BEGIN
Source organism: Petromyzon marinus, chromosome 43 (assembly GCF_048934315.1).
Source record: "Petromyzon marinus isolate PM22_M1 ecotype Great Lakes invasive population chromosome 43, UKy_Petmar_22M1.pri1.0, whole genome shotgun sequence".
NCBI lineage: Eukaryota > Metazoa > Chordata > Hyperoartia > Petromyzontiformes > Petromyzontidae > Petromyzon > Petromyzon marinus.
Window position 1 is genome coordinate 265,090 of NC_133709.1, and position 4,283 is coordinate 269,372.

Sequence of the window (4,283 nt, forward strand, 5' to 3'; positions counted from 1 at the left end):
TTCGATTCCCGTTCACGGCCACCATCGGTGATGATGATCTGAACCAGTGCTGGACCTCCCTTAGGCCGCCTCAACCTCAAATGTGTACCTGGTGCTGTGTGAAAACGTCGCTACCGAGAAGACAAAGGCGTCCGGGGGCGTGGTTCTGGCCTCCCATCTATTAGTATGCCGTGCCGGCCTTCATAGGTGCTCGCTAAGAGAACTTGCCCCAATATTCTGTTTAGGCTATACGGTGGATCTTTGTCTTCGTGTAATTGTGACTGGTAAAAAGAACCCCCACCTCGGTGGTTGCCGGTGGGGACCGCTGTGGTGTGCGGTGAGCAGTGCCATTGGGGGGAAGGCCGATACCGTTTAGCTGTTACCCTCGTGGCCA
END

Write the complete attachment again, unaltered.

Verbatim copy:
Source organism: Petromyzon marinus, chromosome 43 (assembly GCF_048934315.1).
Source record: "Petromyzon marinus isolate PM22_M1 ecotype Great Lakes invasive population chromosome 43, UKy_Petmar_22M1.pri1.0, whole genome shotgun sequence".
NCBI lineage: Eukaryota > Metazoa > Chordata > Hyperoartia > Petromyzontiformes > Petromyzontidae > Petromyzon > Petromyzon marinus.
Window position 1 is genome coordinate 265,090 of NC_133709.1, and position 4,283 is coordinate 269,372.

Sequence of the window (4,283 nt, forward strand, 5' to 3'; positions counted from 1 at the left end):
TTCGATTCCCGTTCACGGCCACCATCGGTGATGATGATCTGAACCAGTGCTGGACCTCCCTTAGGCCGCCTCAACCTCAAATGTGTACCTGGTGCTGTGTGAAAACGTCGCTACCGAGAAGACAAAGGCGTCCGGGGGCGTGGTTCTGGCCTCCCATCTATTAGTATGCCGTGCCGGCCTTCATAGGTGCTCGCTAAGAGAACTTGCCCCAATATTCTGTTTAGGCTATACGGTGGATCTTTGTCTTCGTGTAATTGTGACTGGTAAAAAGAACCCCCACCTCGGTGGTTGCCGGTGGGGACCGCTGTGGTGTGCGGTGAGCAGTGCCATTGGGGGGAAGGCCGATACCGTTTAGCTGTTACCCTCGTGGCCA